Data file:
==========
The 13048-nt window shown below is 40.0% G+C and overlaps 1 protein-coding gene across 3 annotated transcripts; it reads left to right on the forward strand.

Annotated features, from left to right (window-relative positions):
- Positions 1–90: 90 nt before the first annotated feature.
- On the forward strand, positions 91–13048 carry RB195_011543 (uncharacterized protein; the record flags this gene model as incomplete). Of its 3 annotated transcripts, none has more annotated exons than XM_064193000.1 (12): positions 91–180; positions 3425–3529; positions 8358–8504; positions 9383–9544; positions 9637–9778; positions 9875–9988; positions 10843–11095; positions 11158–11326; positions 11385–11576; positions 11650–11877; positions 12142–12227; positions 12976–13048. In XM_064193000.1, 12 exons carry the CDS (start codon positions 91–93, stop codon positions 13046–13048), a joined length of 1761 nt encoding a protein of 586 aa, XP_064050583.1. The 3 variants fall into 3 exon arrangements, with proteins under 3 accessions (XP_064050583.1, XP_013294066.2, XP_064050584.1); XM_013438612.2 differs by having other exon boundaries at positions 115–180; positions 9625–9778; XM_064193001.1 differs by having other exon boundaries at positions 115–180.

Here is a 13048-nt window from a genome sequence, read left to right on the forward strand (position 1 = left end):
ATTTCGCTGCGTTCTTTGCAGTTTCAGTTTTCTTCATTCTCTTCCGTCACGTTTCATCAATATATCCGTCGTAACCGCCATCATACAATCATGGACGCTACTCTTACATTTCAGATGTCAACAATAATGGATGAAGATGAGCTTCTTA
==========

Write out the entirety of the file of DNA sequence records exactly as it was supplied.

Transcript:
The 13048-nt window shown below is 40.0% G+C and overlaps 1 protein-coding gene across 3 annotated transcripts; it reads left to right on the forward strand.

Annotated features, from left to right (window-relative positions):
- Positions 1–90: 90 nt before the first annotated feature.
- On the forward strand, positions 91–13048 carry RB195_011543 (uncharacterized protein; the record flags this gene model as incomplete). Of its 3 annotated transcripts, none has more annotated exons than XM_064193000.1 (12): positions 91–180; positions 3425–3529; positions 8358–8504; positions 9383–9544; positions 9637–9778; positions 9875–9988; positions 10843–11095; positions 11158–11326; positions 11385–11576; positions 11650–11877; positions 12142–12227; positions 12976–13048. In XM_064193000.1, 12 exons carry the CDS (start codon positions 91–93, stop codon positions 13046–13048), a joined length of 1761 nt encoding a protein of 586 aa, XP_064050583.1. The 3 variants fall into 3 exon arrangements, with proteins under 3 accessions (XP_064050583.1, XP_013294066.2, XP_064050584.1); XM_013438612.2 differs by having other exon boundaries at positions 115–180; positions 9625–9778; XM_064193001.1 differs by having other exon boundaries at positions 115–180.

Here is a 13048-nt window from a genome sequence, read left to right on the forward strand (position 1 = left end):
ATTTCGCTGCGTTCTTTGCAGTTTCAGTTTTCTTCATTCTCTTCCGTCACGTTTCATCAATATATCCGTCGTAACCGCCATCATACAATCATGGACGCTACTCTTACATTTCAGATGTCAACAATAATGGATGAAGATGAGCTTCTTA